What we’re about
Cribbage! That weird game, with a board, some pegs, and unfamiliar terms like "19 hand", "Nobs" and "Muggins". Love to play, just want to keep in practice, or want to learn? Come join us! While we won't play Muggins (one player taking your uncounted points), we will meet at least once or twice a month to play.
** We're a social, non competitive group. Please help your fellow players!
** No Muggins
** Please turn over your cards at the end of play ( as in, when 31 is reached or someone has last card)
**We'll follow Hoyle Rules for the game.
Please bring a board if you have one, otherwise, we'll bring extras.
** New May 2019, there will be a new policy! 3 No shows, and you may be removed from the group at the discretion of the organizers.
** The Uncle has written up some playing suggestions, please take a look if you so desire!
Cream City Cribbagers Rules
Cribbage is a game for two to four (eight w/couples) players; since Hoyle Card Games uses the two-player version, we’ll confine ourselves to that. The game uses the standard 52-card pack. The cards in each suit rank from the king (the highest) down to the ace (the lowest). In counting or numerical value, the king, queen, jack, and 10 each count for 10 (and so are called tenth cards), the ace counts as one, and the other cards are face value.
The game operates on the principle of matching combinations of cards: pairs, three or more of a kind, flushes, runs (sequences), and groups of cards that add up to 15. Players score points for matching both during and after play (after play, points are totaled for combinations in hand). The first person (couple) to score 121 points is the winner.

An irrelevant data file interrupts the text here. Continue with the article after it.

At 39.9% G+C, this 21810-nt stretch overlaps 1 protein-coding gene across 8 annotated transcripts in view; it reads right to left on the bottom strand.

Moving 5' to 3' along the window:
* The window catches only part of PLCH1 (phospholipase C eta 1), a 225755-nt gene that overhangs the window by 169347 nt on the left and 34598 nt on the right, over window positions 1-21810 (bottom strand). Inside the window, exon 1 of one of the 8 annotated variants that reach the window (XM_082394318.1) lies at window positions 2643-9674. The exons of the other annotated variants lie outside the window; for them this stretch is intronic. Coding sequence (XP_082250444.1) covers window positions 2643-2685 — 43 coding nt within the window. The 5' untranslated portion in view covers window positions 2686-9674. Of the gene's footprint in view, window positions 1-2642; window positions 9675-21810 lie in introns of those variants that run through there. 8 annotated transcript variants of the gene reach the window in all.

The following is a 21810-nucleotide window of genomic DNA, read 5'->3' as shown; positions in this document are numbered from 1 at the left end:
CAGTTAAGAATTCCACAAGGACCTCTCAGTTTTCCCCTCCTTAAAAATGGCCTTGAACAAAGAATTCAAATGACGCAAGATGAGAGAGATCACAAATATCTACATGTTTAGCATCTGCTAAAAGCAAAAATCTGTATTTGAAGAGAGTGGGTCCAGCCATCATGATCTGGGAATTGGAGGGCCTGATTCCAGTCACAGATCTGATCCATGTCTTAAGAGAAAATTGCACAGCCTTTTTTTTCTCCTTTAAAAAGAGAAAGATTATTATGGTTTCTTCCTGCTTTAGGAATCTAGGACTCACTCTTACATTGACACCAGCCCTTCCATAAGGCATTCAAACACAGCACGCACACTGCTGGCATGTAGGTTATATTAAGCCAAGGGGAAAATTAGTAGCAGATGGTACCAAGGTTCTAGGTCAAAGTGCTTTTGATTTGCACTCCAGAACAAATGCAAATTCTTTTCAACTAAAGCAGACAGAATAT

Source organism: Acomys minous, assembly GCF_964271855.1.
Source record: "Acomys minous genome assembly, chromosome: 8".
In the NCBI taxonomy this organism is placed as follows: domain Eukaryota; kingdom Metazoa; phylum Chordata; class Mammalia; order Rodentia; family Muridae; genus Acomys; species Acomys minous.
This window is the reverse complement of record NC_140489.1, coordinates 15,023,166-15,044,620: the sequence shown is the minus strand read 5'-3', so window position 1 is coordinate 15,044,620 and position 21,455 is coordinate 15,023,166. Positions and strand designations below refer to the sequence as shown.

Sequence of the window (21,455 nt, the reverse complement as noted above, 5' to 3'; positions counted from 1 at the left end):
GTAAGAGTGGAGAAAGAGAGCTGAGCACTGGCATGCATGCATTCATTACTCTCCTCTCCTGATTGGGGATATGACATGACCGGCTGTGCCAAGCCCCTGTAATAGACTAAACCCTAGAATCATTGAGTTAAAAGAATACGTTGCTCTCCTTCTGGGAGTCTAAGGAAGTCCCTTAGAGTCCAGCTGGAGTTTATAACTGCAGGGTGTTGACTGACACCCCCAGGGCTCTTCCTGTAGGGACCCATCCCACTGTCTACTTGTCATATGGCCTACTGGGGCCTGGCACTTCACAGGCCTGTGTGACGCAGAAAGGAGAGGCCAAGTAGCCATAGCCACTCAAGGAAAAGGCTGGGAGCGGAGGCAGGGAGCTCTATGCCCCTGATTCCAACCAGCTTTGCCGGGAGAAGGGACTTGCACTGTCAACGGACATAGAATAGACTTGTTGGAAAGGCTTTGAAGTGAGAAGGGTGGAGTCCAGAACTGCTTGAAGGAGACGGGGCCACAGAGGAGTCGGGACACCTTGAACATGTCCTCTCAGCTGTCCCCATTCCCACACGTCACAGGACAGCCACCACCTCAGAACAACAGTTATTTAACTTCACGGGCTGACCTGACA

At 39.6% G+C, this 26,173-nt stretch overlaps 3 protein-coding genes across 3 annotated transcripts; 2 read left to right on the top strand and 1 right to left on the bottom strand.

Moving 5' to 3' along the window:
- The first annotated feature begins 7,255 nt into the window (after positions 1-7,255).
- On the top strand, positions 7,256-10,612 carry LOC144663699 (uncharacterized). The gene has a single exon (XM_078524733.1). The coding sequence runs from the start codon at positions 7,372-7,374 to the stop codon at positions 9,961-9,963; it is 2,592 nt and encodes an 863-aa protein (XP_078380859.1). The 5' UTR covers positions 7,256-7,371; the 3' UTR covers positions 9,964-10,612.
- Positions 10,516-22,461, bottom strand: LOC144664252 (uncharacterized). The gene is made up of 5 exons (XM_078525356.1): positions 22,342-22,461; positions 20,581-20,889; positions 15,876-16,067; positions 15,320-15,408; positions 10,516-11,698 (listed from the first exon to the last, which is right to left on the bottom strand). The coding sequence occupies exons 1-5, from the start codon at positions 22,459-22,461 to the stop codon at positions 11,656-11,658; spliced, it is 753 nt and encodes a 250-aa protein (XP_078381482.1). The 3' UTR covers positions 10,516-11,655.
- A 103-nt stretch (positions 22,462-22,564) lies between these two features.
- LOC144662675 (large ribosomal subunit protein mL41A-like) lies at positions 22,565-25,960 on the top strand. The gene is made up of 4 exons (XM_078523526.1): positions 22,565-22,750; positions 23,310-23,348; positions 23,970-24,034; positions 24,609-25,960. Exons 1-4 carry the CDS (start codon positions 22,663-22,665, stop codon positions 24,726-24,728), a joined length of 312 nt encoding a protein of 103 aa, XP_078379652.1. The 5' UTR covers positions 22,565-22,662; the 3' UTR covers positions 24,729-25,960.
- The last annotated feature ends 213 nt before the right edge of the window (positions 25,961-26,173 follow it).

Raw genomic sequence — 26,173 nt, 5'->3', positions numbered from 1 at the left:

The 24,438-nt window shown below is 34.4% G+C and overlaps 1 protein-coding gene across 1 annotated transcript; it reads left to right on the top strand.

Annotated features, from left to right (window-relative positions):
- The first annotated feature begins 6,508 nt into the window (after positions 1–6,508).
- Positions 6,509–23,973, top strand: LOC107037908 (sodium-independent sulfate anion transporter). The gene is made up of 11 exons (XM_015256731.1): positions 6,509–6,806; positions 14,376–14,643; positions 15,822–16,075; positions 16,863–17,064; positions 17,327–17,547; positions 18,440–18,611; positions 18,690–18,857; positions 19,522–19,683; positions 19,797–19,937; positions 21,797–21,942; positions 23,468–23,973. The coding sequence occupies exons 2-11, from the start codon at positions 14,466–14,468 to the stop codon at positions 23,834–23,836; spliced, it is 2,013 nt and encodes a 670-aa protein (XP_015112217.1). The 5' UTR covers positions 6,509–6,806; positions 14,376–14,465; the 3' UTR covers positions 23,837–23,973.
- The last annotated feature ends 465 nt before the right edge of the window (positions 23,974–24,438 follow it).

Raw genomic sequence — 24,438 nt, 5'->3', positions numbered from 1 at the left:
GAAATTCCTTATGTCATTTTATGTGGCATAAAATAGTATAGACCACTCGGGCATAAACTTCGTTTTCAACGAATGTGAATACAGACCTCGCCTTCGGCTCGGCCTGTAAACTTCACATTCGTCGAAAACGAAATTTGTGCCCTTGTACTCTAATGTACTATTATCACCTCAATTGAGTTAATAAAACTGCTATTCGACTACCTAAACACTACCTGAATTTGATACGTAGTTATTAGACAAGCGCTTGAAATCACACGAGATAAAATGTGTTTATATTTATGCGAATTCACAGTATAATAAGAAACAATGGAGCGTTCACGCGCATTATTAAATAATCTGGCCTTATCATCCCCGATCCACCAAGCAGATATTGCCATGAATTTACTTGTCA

Cribbage also uses a “cribbage board,” a rectangular, round or crafted panel with rows of holes that form a sort of track. At one end, or in the center, you’ll find three additional holes, called game holes. Each player has two pegs, which are placed at the start in the game holes. After each hand, the player advances a peg an appropriate number of holes (one hole per point) away from the start (assuming that player scored any points). The player’s second score is recorded by placing the second peg an appropriate distance ahead of the first. For each subsequent score, the peg in back jumps over the peg in front. The distance between the two pegs always shows the amount of the last score. This method holds math mistakes to a minimum.
Each player receives six cards, dealt one at a time. After looking over the hand, each player lays away two cards face-down. The four
cards laid away, placed in one pile, form the crib. The crib, also called the kitty, counts for the dealer (the dealer always has an advantage in this game). The non-dealer therefore tries to lay away balking cards— cards that are least likely to create a score in the crib.
To begin play (called pegging), the dealer turns up the top card of the stack, after it is first cut by the non-dealer. This card is called one for the starter. If this card is a jack, the dealer immediately pegs two (advances his peg two spaces), traditionally called two for his heels.
The non-dealer begins the play by laying a card from his or her hand face-up on the table, announcing its value. The dealer does the same (each player discards to his or her own pile). Play continues in the same way, by alternate exposures of the cards, each player announcing the new total count. The total may not be carried past 31. If a player adds a card that brings the total exactly to 31, he or she pegs two. If a player is unable to play another card with - out exceeding 31, he or she says “Go,” and the second player must play as many cards as possible up to but not more than 31. The player who plays the last card under 31 scores a point. After the last card possible is played, cards are then turned over to avoid miscounts in the next round of play and the play begins again from zero until all held cards are played.